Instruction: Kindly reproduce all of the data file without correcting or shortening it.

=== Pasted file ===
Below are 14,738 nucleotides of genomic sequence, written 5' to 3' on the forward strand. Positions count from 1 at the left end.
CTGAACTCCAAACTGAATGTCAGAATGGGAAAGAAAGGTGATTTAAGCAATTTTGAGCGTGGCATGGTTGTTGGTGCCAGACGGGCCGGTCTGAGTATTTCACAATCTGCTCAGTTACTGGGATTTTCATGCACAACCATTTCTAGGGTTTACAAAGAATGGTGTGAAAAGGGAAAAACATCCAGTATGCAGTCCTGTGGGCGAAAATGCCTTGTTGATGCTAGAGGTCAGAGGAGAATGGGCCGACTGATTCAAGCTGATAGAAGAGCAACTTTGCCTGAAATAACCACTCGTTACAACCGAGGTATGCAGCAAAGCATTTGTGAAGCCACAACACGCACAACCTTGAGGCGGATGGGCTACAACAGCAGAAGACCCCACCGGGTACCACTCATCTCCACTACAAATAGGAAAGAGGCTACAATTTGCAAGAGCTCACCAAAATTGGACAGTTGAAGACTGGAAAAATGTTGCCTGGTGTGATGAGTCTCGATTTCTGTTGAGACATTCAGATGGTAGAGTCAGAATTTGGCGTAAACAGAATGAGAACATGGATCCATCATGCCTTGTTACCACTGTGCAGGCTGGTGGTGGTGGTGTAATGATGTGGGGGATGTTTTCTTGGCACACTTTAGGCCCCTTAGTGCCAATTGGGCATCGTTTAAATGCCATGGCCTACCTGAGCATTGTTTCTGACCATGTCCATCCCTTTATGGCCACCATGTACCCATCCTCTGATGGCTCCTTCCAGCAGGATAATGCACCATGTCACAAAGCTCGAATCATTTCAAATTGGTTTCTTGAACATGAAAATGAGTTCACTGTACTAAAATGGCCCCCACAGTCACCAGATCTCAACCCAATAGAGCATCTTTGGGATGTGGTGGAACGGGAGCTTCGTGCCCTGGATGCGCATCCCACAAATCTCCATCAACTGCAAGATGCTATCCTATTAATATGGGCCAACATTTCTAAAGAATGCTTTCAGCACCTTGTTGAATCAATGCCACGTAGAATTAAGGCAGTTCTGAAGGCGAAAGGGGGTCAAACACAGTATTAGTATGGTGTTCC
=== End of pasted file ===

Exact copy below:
Below are 14,738 nucleotides of genomic sequence, written 5' to 3' on the forward strand. Positions count from 1 at the left end.
CTGAACTCCAAACTGAATGTCAGAATGGGAAAGAAAGGTGATTTAAGCAATTTTGAGCGTGGCATGGTTGTTGGTGCCAGACGGGCCGGTCTGAGTATTTCACAATCTGCTCAGTTACTGGGATTTTCATGCACAACCATTTCTAGGGTTTACAAAGAATGGTGTGAAAAGGGAAAAACATCCAGTATGCAGTCCTGTGGGCGAAAATGCCTTGTTGATGCTAGAGGTCAGAGGAGAATGGGCCGACTGATTCAAGCTGATAGAAGAGCAACTTTGCCTGAAATAACCACTCGTTACAACCGAGGTATGCAGCAAAGCATTTGTGAAGCCACAACACGCACAACCTTGAGGCGGATGGGCTACAACAGCAGAAGACCCCACCGGGTACCACTCATCTCCACTACAAATAGGAAAGAGGCTACAATTTGCAAGAGCTCACCAAAATTGGACAGTTGAAGACTGGAAAAATGTTGCCTGGTGTGATGAGTCTCGATTTCTGTTGAGACATTCAGATGGTAGAGTCAGAATTTGGCGTAAACAGAATGAGAACATGGATCCATCATGCCTTGTTACCACTGTGCAGGCTGGTGGTGGTGGTGTAATGATGTGGGGGATGTTTTCTTGGCACACTTTAGGCCCCTTAGTGCCAATTGGGCATCGTTTAAATGCCATGGCCTACCTGAGCATTGTTTCTGACCATGTCCATCCCTTTATGGCCACCATGTACCCATCCTCTGATGGCTCCTTCCAGCAGGATAATGCACCATGTCACAAAGCTCGAATCATTTCAAATTGGTTTCTTGAACATGAAAATGAGTTCACTGTACTAAAATGGCCCCCACAGTCACCAGATCTCAACCCAATAGAGCATCTTTGGGATGTGGTGGAACGGGAGCTTCGTGCCCTGGATGCGCATCCCACAAATCTCCATCAACTGCAAGATGCTATCCTATTAATATGGGCCAACATTTCTAAAGAATGCTTTCAGCACCTTGTTGAATCAATGCCACGTAGAATTAAGGCAGTTCTGAAGGCGAAAGGGGGTCAAACACAGTATTAGTATGGTGTTCC